I love cycling and hiking on the Lower Don Trail and come here as often as I can.
Starting from Corktown Common going north, the first kilometre of the trail goes over bridges, under overpasses and near old railway lines. It has a bit of a wild feel to it. I enjoy nature, an array of plants, animals, and sights of the Don River.
At the 3 km mark on the trail, my favourite sight is the Bloor Viaduct, officially known as the Prince Edward Viaduct, built between 1915 and 1918.
The impressive Prince Edward Viaduct crosses the Don River Valley and the Rosedale Ravine, linking Bloor St. with Danforth Ave. Built to designs by architect Edmund Burke between 1915 and 1918, the bridge was originally a controversial project due to its high cost. Because Danforth Avenue was sparsely populated at the time, the viaduct was dubbed ‘the Bridge to Nowhere.” On the recommendation of engineering firm Jacobs and Davies a subway deck was incorporated into the viaduct, a foresight that saved significant time and costs to the construction of the Bloor-Danforth subway line 50 years later.
Source: Prince Edward Viaduct signage
A short distance north of the Bloor Viaduct is an interesting public art display known as Monsters for Beauty, Permanence and Individuality by Cree artist Duane Linklater.
It is a series of fourteen cast concrete sculptures that are scattered in a field along the trail like forgotten ruins. The sculptures are cast replicas of gargoyles adorning prominent buildings in downtown Toronto.
I love cycling along the Lower Don Trail, then take a walk beside the river’s edge and explore the side trails to see local wildlife on these less used trails.
The Lower Don Trail offers a peaceful and scenic outdoor escape with beautiful views, serene sounds of the river, art exhibits, wildlife and access to green spaces. From Pottery Road, the trail connects to more parks and recreational trails.
In the winter, when the Lower Don Trail is snow-covered, I use other available bike paths. The City of Toronto has started making improvements to the Lower Don Trail. I look forward to cycling on the Lower Don Trail again soon.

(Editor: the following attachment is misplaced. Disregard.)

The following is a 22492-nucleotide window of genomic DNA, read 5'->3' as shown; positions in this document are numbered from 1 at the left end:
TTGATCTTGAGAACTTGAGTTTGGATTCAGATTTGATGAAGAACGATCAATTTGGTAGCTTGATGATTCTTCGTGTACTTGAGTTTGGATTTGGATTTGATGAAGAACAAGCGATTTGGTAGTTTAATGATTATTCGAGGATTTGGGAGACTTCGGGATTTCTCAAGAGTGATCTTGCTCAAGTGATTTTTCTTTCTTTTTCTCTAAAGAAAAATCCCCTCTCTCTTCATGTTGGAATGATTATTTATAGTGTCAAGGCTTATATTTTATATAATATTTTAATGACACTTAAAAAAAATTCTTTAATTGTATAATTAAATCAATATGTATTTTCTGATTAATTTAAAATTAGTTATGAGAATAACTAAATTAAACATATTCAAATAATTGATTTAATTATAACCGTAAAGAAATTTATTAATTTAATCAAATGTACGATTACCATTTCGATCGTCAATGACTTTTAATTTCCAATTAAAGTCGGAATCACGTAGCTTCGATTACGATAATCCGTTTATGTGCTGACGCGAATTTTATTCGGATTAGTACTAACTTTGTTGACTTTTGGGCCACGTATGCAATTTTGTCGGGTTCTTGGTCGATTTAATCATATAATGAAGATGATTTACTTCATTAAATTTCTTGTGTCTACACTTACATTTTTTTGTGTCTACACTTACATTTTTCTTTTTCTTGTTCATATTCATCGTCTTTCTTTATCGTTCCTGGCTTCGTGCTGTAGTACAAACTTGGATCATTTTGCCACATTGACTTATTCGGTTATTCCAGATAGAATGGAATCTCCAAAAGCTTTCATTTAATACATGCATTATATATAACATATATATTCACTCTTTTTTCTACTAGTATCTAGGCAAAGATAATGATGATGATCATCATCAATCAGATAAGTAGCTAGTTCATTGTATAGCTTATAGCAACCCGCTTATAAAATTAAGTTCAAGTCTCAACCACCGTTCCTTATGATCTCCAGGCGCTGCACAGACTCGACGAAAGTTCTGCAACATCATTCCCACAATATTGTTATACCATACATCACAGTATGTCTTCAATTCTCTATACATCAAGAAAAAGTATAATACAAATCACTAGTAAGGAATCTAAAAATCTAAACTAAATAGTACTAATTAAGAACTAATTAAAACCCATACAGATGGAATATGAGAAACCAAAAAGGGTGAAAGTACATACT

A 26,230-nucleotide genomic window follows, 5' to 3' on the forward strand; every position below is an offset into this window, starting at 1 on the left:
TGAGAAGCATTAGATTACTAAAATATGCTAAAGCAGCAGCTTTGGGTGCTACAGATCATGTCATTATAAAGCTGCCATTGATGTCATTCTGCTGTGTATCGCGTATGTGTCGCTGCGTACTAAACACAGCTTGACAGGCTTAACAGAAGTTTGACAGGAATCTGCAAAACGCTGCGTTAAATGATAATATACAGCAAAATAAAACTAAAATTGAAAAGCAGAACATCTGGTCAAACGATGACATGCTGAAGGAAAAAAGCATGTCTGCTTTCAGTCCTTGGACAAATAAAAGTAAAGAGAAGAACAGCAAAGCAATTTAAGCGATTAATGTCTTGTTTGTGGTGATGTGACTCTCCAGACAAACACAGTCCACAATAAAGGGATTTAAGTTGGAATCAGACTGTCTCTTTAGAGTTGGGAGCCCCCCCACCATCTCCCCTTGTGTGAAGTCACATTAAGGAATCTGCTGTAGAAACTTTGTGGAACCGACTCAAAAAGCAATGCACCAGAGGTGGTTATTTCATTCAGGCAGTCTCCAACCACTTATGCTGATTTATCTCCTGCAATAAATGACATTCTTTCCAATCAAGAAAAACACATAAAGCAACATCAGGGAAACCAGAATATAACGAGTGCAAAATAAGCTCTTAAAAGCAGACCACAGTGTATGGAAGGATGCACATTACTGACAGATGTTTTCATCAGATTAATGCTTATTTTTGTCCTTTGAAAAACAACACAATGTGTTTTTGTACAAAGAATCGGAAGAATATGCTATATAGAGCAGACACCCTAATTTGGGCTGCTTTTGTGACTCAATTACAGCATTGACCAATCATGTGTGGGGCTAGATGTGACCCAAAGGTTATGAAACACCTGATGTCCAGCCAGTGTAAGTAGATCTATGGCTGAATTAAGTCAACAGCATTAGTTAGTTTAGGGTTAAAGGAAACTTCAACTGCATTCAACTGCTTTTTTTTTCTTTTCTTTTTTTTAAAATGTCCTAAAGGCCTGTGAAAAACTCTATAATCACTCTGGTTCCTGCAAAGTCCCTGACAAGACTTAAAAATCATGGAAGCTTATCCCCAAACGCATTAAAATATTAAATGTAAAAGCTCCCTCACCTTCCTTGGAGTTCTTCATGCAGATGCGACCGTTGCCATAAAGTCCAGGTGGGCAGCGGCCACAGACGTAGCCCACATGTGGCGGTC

Hello and welcome to Weekend Coffee Share #47! I’m glad you’re here. Please come on in, help yourself to a cup of coffee, or tea, or hot chocolate at my coffee station and let’s chat.
If you celebrated Thanksgiving yesterday, I hope you had a wonderful Thanksgiving. I’ve already enjoyed Canadian Thanksgiving in October so this week has been a regular week for me with several good happenings.
Plenty of sun and some clouds every day, except light rain on Thursday
A few enjoyable bike rides and lovely walks in nature
I saw a red fox in a park (first time this year)
Phone chats with my family and friends in the USA
A 5K walk-and-chat with my neighbour on a mild and sunny Sunday morning
I completed my regular meditation, language lessons, strength training and yoga
I had my haircut
On one of my bike rides, I passed by Sugar Beach. The urban beach with pink umbrellas is named Sugar Beach to draw upon the industrial history of the area and its location adjacent to the Redpath Sugar Refinery that has been on Toronto’s Waterfront since the late 1950s.
Here are my photos of public art near Sugar Beach. They share a common theme: Water.
The next four images are the four-panel Water Clans mural created by Anishinaabe artist Que Rock. Each panel tells a story of water as a healer, a teacher, a protector, and a source of life. I transcribed the explanations from the Water Clans information board for each panel below.
The first panel tells the story of Turtle island and the original Anishinaabe peace treaty between the 6 nations: Plant, insect, bird, fish, animal, and human. The Grandfather Sun with seven rings around it representing the Guiding Principles of the Anishinaabe: Love, respect, courage, truth, honesty, humility and wisdom.
The second panel explores the duality of all life, both past and present thinking. The two spirits featured in the middle represent humanity and our role to defend and protect the Water Nation. Offering Tobacco to the water is a ceremony the Anishinaabe still practice to this day.
The third panel symbolizes the teachings of water as a protector and how the Water Nation is the source of all. The loons represent unconditional love and duality of nature, as well as the connection to Grandmother Moon and Mother Earth. In the background, you can see many layers of sacred geometry based on traditional teachings of the medicine wheel, along with other patterns.